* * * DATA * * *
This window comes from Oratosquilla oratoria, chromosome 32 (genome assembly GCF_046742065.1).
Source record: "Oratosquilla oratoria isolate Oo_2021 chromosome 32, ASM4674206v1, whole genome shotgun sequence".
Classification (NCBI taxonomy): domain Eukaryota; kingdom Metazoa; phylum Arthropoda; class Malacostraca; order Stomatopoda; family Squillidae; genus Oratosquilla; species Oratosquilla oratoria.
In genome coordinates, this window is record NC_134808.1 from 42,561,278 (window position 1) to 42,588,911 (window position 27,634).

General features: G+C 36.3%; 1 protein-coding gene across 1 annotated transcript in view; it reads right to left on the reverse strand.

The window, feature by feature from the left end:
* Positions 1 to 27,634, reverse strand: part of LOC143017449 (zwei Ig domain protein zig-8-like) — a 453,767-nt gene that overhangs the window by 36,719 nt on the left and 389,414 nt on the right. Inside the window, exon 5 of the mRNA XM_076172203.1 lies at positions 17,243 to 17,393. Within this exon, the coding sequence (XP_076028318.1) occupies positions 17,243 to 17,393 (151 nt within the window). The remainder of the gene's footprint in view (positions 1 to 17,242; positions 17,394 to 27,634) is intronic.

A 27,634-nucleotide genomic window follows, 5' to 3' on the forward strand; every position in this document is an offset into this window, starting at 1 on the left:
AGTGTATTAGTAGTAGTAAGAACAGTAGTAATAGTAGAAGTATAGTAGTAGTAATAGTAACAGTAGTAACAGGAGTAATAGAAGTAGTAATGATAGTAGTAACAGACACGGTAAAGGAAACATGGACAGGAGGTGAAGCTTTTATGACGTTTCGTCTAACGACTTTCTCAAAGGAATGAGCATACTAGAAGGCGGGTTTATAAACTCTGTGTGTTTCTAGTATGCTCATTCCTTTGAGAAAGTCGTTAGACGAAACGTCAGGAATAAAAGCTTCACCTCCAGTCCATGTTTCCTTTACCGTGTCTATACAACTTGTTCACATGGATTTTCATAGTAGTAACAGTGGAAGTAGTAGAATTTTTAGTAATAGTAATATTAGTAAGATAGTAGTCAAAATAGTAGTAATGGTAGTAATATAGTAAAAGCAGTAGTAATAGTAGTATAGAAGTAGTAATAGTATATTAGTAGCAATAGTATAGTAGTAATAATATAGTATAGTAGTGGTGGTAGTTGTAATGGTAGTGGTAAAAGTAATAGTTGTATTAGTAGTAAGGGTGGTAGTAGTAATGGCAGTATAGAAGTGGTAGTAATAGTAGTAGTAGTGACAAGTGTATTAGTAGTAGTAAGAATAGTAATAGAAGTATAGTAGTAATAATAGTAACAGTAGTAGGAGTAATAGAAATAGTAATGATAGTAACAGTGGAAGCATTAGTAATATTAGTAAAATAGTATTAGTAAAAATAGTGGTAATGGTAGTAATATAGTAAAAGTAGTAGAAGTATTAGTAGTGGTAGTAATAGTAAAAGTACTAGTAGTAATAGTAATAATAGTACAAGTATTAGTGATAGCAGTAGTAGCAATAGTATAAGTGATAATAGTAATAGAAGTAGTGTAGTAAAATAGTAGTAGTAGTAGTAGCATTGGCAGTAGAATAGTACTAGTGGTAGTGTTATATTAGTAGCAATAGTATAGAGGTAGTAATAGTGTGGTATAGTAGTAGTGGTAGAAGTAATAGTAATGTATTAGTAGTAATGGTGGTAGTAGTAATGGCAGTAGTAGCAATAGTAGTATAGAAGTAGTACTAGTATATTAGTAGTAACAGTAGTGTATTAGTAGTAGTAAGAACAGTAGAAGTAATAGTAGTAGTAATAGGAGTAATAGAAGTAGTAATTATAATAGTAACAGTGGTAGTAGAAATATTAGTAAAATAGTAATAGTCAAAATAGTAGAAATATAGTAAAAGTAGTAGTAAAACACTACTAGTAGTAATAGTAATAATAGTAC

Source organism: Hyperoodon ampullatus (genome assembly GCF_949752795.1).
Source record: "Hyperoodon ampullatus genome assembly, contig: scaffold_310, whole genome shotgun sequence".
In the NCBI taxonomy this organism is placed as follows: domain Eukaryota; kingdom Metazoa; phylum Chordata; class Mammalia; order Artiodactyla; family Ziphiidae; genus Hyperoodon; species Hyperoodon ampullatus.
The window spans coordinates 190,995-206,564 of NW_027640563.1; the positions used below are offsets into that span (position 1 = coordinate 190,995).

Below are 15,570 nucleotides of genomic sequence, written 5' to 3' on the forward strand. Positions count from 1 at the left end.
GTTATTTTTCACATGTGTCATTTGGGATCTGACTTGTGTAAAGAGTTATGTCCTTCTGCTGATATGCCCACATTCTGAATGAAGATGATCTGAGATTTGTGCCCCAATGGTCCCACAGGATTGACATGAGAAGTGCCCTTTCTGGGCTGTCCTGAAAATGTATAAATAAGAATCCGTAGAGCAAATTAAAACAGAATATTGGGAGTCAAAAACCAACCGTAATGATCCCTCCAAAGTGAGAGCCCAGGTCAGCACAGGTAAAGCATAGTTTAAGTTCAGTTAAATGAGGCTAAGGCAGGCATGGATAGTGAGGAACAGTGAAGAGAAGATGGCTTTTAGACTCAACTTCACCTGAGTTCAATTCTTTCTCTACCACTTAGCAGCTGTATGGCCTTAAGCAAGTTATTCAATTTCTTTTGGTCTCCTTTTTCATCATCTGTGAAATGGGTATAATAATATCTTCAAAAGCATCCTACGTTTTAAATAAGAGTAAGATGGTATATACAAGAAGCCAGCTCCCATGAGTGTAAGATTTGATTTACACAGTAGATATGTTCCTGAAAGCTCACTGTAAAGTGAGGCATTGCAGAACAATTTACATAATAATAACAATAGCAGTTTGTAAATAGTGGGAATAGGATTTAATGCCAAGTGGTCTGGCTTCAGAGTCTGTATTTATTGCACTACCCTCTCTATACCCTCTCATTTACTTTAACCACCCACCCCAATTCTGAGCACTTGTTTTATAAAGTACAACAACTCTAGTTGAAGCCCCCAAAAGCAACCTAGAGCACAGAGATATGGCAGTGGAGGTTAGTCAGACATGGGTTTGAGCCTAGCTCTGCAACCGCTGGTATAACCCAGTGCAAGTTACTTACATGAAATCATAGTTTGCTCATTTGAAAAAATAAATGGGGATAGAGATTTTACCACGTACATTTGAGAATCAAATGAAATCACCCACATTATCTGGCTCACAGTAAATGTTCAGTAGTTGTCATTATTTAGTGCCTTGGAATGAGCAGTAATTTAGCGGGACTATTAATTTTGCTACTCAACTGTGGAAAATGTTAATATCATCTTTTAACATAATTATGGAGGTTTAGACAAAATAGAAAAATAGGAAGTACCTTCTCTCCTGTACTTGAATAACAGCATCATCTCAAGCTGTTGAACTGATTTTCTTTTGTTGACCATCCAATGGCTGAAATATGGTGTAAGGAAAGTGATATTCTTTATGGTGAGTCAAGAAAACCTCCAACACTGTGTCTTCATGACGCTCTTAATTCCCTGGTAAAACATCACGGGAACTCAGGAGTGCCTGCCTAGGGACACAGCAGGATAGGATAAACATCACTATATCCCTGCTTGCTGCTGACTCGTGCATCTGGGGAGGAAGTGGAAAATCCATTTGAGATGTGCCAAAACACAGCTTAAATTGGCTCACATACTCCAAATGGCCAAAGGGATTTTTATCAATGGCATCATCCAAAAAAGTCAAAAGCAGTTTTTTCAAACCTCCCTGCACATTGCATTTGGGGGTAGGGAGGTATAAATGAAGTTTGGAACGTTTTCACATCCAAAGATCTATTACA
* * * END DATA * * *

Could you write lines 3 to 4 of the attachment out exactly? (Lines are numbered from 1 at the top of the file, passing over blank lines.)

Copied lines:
Classification (NCBI taxonomy): domain Eukaryota; kingdom Metazoa; phylum Arthropoda; class Malacostraca; order Stomatopoda; family Squillidae; genus Oratosquilla; species Oratosquilla oratoria.
In genome coordinates, this window is record NC_134808.1 from 42,561,278 (window position 1) to 42,588,911 (window position 27,634).